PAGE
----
Oct. 14, 2022
Although women are the backbone of America’s public schools – they hold more than 75% of all teaching jobs as well as most school-level administration positions like principal and assistant principal — nearly 80% of those in a district’s top job are men.
There’s really no good reason for it, experts say, since federal data show that women earn around two-thirds of all leadership degrees in education. It really boils down to societal and structural reasons, including stereotypes about male chief executives, biases about the capabilities of women, and perceived conflicts in balancing family responsibilities with the demands of senior leadership roles, according to Chiefs for Change, a bipartisan network of state and district education leaders.
A district’s superintendent essentially acts as the chief executive officer of the school system. And it’s a role held predominantly by white men.
“The extreme underrepresentation of women – especially women of color – in district superintendent and statewide education leadership roles in a gut punch and a call to action for all of us,” said Julia Rafal-Baer, managing partner of women-owned education policy firm ILO Group and former chief operating officer for Chiefs for Change.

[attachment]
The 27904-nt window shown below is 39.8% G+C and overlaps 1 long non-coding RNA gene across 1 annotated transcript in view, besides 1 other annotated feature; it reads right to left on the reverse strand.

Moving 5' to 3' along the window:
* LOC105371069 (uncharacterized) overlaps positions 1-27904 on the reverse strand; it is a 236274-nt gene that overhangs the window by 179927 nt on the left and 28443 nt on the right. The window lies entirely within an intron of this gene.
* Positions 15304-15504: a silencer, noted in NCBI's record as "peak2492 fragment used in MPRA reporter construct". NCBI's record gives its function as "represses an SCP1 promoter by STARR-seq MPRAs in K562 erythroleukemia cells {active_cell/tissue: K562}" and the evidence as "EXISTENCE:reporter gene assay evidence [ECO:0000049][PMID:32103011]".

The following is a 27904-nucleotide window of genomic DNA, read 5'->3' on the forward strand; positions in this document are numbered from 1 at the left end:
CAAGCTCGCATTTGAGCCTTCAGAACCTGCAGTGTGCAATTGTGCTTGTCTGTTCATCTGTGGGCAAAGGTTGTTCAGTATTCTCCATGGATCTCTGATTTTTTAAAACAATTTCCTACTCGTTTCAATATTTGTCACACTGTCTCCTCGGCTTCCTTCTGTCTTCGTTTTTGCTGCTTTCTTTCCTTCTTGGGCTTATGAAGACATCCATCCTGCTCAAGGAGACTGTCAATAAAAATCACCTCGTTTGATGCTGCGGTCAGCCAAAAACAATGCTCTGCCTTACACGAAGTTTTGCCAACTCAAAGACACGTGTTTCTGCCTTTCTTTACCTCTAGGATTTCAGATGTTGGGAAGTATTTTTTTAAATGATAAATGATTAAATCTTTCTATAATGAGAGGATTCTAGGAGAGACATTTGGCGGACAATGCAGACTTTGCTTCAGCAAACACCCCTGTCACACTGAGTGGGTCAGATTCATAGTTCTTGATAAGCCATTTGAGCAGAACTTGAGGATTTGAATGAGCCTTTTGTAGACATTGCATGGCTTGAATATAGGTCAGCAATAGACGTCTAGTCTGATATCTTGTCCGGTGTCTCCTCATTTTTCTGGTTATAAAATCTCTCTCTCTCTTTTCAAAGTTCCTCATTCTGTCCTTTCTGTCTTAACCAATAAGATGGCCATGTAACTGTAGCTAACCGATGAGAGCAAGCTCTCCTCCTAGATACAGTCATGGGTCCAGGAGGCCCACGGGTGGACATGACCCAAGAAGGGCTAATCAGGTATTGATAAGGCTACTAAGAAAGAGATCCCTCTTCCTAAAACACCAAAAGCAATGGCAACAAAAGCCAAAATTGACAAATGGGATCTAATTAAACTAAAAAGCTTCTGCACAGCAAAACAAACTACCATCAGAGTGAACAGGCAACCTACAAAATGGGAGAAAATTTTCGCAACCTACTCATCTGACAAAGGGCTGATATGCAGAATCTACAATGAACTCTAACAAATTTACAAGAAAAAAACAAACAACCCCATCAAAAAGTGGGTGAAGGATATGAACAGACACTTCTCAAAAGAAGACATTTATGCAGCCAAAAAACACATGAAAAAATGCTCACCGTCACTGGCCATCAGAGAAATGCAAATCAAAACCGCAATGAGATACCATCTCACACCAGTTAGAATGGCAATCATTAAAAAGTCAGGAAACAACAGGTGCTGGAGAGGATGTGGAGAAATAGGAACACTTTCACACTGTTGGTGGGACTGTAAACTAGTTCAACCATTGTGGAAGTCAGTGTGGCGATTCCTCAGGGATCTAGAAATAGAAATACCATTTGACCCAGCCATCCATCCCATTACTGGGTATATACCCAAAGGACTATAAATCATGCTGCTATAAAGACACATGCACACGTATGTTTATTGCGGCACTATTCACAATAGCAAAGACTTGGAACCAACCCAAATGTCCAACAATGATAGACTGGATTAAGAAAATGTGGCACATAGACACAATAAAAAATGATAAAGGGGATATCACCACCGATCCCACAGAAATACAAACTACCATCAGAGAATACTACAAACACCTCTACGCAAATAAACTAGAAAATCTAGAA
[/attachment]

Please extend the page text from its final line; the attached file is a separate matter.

Now, Chiefs for Change has announced that Barbara Jenkins — one of the longest-serving and most well-respected female school superintendents — will lead its Women in Leadership initiative.
“I have mentored phenomenal women and men leaders. Women who are equally capable often still do not receive equal pay or equal respect,” Jenkins said. “I’m proud that Chiefs for Change offers programming specifically for women in leadership. My goal is to ensure that our women chiefs continue to have a strong peer network of support and the opportunity to learn from those who know the role.”
Jenkins retired earlier this year as superintendent of Orange County Public Schools in Orlando, Fla., the nation’s ninth-largest school system. She was the first female superintendent in the district, a role she served in for a decade. She worked in the school district for 30 years.
Jenkins has been a member of Chiefs for Change since 2016 and has coached and mentored dozens of members of the Future Chiefs leadership development program in that time.
“Anyone who takes on the role of superintendent has to work exceptionally hard and demonstrate that they are capable not just on the instructional side but on the business side,” Jenkins said. “In many ways, running a school district is like being the CEO of a major corporation. Leaders must invest the time, the effort and the continual learning to be at the top of their trade – and in our case, to provide students the education they need for a bright future.”